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Stromboli, Aeolian Islands Archipelago‘A black giant’ stands out imposingly against the intense blue sea.

For thousands of years the volcanic cone with its ‘spurts’, as the roars of the explosions are called, has been like a lighthouse for mariners. For those who approach the island, as soon as darkness begins to fall, the flame of the volcano becomes visible at 15/20 minute intervals. A timorous respect is commanded by this young volcano of 100,000 years, maybe unique in the world for its three mouths in continuous explosive activity, among the highest in Europe, 2,400 metres from cone and base: ‘A 5-star volcano’.

We can let you in on a secret: the many photographs you see in books of the volcano in eruption, with enormous tongues of fire, are often obtained with a particular technique.

Strombolian house

Le Pleiadi houses

This stunning Strombolian house comprises one reception room and two bedrooms for 5-6 sleeps.  All the rooms are traditionally furnished, they…

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Rosangela Houses, Stromboli

Rosangela House

In the island of Stromboli, probably the more evocative island of the aeolian archipelago, Rosangela rents houses comfortable,much panoramic. See…

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Hotel Miramare, Stromboli

Hotel Miramare

The hotel MIRAMARE, the most ancient hotel in Stromboli, was inaugurated in 1928 and since then it receives its guests’ ample appreciation. The…

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The camera is left on a tripod, with the aperture open all night, so all the lava which comes out every 15 minutes is recorded on the film. The inhabitants have lived with the roars of frequent eruptions for at least three thousand years.

The island was initially a farming colony of Lipari and inhabited only at sowing and harvest time. Then around the 16th century, the first human settlement was established in contrada San Vincenzo, behind the church. The development of the island is linked to the sea. Stromboli was a stop-off for those crossing the Tyrrhenian. The myth of Aeolus, who controlled the winds from here, perhaps comes from the ability of sailors from Stromboli to tell the direction and strength of winds from the smoke of the volcano.

In the 1800’s the island had a fleet of 65 sailing ships in the Mediterranean, which connected Sicily with Naples.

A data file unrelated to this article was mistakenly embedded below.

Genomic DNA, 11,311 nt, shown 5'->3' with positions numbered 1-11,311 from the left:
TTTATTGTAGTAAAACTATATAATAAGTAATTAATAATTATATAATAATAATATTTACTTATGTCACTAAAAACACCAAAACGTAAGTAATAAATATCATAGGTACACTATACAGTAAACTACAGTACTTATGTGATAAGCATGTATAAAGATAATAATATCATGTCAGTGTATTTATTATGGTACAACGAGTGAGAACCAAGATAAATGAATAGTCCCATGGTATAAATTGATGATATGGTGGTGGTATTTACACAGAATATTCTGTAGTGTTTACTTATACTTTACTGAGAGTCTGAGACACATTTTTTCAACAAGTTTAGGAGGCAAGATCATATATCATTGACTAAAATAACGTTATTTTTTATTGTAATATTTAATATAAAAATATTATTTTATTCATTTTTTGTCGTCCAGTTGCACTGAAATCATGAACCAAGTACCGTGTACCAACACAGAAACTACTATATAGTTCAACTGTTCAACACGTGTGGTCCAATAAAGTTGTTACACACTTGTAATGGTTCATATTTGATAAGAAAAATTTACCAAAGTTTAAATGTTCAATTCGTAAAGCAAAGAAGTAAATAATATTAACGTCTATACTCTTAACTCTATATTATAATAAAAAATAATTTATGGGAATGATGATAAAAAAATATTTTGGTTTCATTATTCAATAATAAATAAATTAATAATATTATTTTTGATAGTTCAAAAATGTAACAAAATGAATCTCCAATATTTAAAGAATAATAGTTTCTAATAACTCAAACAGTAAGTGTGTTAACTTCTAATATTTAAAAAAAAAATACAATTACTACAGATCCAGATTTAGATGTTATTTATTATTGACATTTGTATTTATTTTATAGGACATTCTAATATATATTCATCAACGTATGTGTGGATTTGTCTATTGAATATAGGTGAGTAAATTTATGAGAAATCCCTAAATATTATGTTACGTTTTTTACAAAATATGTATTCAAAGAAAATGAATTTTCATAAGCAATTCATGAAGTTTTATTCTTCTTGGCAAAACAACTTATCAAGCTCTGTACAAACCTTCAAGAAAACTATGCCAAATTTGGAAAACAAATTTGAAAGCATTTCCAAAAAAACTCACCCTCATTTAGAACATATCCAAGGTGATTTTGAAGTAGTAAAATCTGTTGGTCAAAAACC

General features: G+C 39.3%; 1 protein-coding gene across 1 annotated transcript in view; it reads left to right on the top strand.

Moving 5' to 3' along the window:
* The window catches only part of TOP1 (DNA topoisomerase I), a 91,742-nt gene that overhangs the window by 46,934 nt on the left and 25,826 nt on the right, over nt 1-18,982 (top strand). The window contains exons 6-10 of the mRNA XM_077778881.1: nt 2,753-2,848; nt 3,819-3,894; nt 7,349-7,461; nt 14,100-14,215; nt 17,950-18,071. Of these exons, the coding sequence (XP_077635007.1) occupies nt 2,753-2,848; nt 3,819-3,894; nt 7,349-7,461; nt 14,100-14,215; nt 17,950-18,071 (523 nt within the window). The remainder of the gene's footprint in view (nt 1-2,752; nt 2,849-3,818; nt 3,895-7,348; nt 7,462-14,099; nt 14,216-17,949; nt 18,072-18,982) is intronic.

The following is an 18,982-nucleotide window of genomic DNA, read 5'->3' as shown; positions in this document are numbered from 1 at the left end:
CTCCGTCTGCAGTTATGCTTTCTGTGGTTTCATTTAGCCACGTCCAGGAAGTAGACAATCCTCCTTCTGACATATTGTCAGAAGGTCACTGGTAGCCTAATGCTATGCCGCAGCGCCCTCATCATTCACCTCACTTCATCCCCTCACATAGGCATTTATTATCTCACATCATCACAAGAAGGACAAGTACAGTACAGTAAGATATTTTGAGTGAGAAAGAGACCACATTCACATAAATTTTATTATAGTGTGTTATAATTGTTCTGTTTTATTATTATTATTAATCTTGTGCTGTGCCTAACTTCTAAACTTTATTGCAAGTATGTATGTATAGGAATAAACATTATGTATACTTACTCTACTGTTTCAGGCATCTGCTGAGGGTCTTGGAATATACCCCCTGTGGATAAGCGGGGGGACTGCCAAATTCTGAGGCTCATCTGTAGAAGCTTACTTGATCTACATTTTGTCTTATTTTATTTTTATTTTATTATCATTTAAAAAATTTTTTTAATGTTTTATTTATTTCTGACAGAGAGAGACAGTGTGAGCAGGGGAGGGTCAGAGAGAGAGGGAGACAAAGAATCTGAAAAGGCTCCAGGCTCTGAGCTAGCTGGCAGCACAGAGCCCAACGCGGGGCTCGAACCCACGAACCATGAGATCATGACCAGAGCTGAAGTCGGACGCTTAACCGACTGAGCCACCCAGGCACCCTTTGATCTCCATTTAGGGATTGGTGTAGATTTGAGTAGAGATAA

The introduction of steam ships and the opening of the railway from Naples to Reggio Calabria sent the island’s economy into crisis. To add to the difficulties there were violent eruptions and a sea-quake in 1930 with 30 metre high waves which caused most of the population to flee.  From 5,000 in the early 1900’s the population has declined to 400, also because of emigration to Australia. Then, as for Vulcano, a film rekindled public interest in Stromboli.

In 1949 the director Roberto Rossellini made ‘Stromboli’ with Ingrid Bergman. In Via Vittorio Emanuele there is a plaque which shows the house where the two had their love affair. In the last 40 years some new inhabitants have arrived from Campania and Sicily. In summer there are numerous commercial activities thanks to the visitors who have changed the traditional character of the community. Stromboli, for the ancients Strongyle (round), has two landing-places. The first, Pertuso, (Pertugio) is on the south-western side, in the village of Ginostra. Here the hydrofoil stops off-shore and a boat carries you on land. It is the smallest natural port in the world, big enough for just one boat.The second, to the east, more convenient but less romantic, is the Scari (port) of the village of San Vincenzo. From here to Ficogrande and Piscità there is a series of beaches of pebbles and fine black sand, typical of the island.


On all the other islands the evening is spent in conventional ways, an aperitif, dinner, the disco, but on Stromboli there are also other possibilities. Every evening, groups of people meet up, adequately equipped, to climb up the volcano, coming back down at 11 pm. A guide is obligatory if you want to reach the Pizzo at an altitude of 900 metres. Others board boats at Scari to go under the Sciara del Fuoco and watch from the sea the spectacle of incandescent rocks. When there are violent eruptions, as happened in 2003, the flow of lava slides down the slope and ends up in the sea giving off great columns of steam. Others take part in the night’s squid fishing or dine, either on a boat, or at Ginostra, and come back very late.


This is not a fashionable island, but you can certainly find special things to buy. We beging by Krilù, at Scari, for news paper, books and postcards. The boutique Gioacchino at Ficogrande is the best and most popular on the island. There are cool linen garments and popular pictures painted on glass by the German artist Jurgen Werner and ceramics of Caltagirone by Alessi. At Ficogrande Magma with jewellery in turquoise coral for the summer. On the same street  you will find: Il Solleone for costume jewellery, clothing and craftwork, the Nave in Piazza for books, clothing, and numerous other objects, I Tesori di Eolo for jewellery in ‘pietra lavica’, souvenir, clothing and craftwork.